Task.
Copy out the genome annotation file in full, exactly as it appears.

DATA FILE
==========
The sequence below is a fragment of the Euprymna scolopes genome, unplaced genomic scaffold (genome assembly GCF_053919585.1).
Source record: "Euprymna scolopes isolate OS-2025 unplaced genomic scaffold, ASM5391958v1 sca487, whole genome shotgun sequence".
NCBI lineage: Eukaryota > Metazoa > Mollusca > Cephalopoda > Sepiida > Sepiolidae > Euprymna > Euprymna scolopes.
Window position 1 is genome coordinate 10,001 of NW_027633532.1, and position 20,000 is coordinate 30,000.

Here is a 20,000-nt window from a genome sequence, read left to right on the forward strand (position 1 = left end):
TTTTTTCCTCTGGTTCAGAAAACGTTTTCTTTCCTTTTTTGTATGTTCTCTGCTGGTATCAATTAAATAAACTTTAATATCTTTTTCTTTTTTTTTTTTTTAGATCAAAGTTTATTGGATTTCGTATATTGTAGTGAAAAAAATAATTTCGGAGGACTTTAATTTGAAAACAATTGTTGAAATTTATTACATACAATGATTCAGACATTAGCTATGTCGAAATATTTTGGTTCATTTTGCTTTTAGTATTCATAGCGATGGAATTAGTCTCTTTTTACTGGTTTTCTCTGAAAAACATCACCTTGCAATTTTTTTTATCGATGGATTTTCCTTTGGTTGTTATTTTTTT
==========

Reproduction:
The sequence below is a fragment of the Euprymna scolopes genome, unplaced genomic scaffold (genome assembly GCF_053919585.1).
Source record: "Euprymna scolopes isolate OS-2025 unplaced genomic scaffold, ASM5391958v1 sca487, whole genome shotgun sequence".
NCBI lineage: Eukaryota > Metazoa > Mollusca > Cephalopoda > Sepiida > Sepiolidae > Euprymna > Euprymna scolopes.
Window position 1 is genome coordinate 10,001 of NW_027633532.1, and position 20,000 is coordinate 30,000.

Here is a 20,000-nt window from a genome sequence, read left to right on the forward strand (position 1 = left end):
TTTTTTCCTCTGGTTCAGAAAACGTTTTCTTTCCTTTTTTGTATGTTCTCTGCTGGTATCAATTAAATAAACTTTAATATCTTTTTCTTTTTTTTTTTTTTAGATCAAAGTTTATTGGATTTCGTATATTGTAGTGAAAAAAATAATTTCGGAGGACTTTAATTTGAAAACAATTGTTGAAATTTATTACATACAATGATTCAGACATTAGCTATGTCGAAATATTTTGGTTCATTTTGCTTTTAGTATTCATAGCGATGGAATTAGTCTCTTTTTACTGGTTTTCTCTGAAAAACATCACCTTGCAATTTTTTTTATCGATGGATTTTCCTTTGGTTGTTATTTTTTT